In this blog, we will answer the question “Does Loey Lane Have An Eating Disorder?” and also cover topics like who is Loey Lane, what are eating disorders, types of eating, symptoms of eating disorders, causes of eating disorders, treatment of eating disorders and answer frequently asked questions.
Does Loey Lane Have An Eating Disorder?
Yes, Loey Lane has once talked about having an eating disorder and the kind of comments and assumptions people make about her just because of her weight and body are truly disheartening.
Let us first know who she is and then get to explore her eating disorder.
Who is Loey Lane?
Loey Lane is a well-known American YouTuber who mostly produces films on aesthetics and plus-size clothes. Her playful body-positive vlogs try to address the significant matter of body and weight shaming.
She is a military wife, a college freshman, and a beauty and fashion expert. Unfortunately, despite all of Joey’s amazing qualities, many individuals persist in upholding the prejudices associated with body type, and Loey has faced bullying and criticism on a regular basis.
Loey: Body Positivity and Her Eating Disorder
Loey not only delivers amazing swimsuit styles for plus-sized ladies in this video, but she also gives hope and wonderful encouraging words for anybody battling with body image problems and self-esteem.
She once said, “This is my body. This is the body of someone who has struggled with an eating disorder. This part of the body is misunderstood. When people see that, they believe I spend all day on the couch eating McDonald’s, even though I’ve never seen a Big Mac in person. They say it’s incorrect.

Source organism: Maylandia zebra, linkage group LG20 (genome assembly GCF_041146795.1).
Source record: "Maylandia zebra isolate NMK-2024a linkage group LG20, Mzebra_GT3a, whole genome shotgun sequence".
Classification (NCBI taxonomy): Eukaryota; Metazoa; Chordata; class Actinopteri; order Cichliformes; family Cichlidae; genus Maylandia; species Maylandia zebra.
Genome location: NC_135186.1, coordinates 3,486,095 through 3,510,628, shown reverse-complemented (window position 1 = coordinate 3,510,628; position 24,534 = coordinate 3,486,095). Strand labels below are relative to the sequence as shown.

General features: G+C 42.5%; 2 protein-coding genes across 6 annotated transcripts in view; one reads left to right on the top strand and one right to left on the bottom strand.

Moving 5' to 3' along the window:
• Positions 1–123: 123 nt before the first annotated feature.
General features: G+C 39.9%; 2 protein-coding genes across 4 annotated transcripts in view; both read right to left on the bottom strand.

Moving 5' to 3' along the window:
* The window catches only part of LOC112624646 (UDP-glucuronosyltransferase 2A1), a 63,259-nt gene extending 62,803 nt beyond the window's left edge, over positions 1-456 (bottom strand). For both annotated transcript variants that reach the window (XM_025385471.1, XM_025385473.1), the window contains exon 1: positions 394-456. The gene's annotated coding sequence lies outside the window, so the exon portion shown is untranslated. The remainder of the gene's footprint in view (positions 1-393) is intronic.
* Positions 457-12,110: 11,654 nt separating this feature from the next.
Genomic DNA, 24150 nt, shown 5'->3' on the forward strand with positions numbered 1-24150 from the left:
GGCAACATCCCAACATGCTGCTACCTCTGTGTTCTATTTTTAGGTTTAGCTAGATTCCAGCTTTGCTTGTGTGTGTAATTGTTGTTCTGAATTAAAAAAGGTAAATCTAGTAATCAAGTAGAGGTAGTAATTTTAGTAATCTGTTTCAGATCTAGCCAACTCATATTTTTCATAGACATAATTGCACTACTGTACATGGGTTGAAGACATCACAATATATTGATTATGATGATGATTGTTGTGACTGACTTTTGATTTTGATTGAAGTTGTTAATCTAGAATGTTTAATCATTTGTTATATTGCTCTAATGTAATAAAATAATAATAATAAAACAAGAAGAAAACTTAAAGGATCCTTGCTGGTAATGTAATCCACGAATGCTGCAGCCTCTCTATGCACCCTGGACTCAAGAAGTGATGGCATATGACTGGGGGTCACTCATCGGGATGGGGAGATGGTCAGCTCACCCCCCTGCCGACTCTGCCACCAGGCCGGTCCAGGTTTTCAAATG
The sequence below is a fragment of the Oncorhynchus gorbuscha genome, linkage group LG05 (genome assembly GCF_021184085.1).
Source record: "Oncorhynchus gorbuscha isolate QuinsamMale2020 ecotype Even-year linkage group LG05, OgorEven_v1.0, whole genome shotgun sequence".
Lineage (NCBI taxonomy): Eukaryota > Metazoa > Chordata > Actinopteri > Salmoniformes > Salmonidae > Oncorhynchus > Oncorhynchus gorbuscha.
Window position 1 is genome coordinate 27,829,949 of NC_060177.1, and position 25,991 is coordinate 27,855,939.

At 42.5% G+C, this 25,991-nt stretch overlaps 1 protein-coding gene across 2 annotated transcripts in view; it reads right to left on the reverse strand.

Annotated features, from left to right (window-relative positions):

They’ll say things like, “It’s not okay to be obese.” “You must be in good health. “Lose a few pounds.” When they see me in the gym, however, they whisper and giggle loud enough for me to hear. I’m a joke, something to put in a hole until I’m pretty enough by society’s standards.”
Loey Lane today inspires thousands and millions through her stories and encouraging words.
What are eating disorders?
Eating disorders are serious difficulties marked by uncontrollable eating behaviors that have a negative impact on your health, emotions, and ability to perform in important areas of life. The most common eating disorders are anorexia nervosa, bulimia nervosa, and binge-eating disorders.
Obsessing about your weight, body shape, and food is common in eating disorders, and it can lead to hazardous eating behaviors. These habits can have a significant impact on your body’s ability to obtain appropriate nutrition. Eating disorders can harm the brain, digestive system, bones, teeth, and mouth, as well as cause other issues.
Although eating disorders are more common in adolescence and early adulthood, they can strike at any age. You may be able to improve your eating habits and, in some cases, cure serious food-related difficulties with therapy.
Types of eating disorders
Binge Eating disorder
You overeat (binge) on a regular basis if you have a binge-eating disorder and feel out of control of your food. Even if you aren’t hungry, you may eat faster or consume more food than you planned, but you may continue to eat even after you’re full and content.
Following a binge, you may feel guilty, disgusted, or ashamed of your actions and the amount of food ingested.
However, unlike someone suffering from bulimia or anorexia, you do not compensate for this behavior with severe exercise or cleanliness. Embarrassment may lead you to eat alone to hide your bingeing.
Anorexia is characterized by extreme calorie restriction or the use of other measures to slim down, such as extreme exercise, the use of enemas or diet supplements, or vomiting after eating.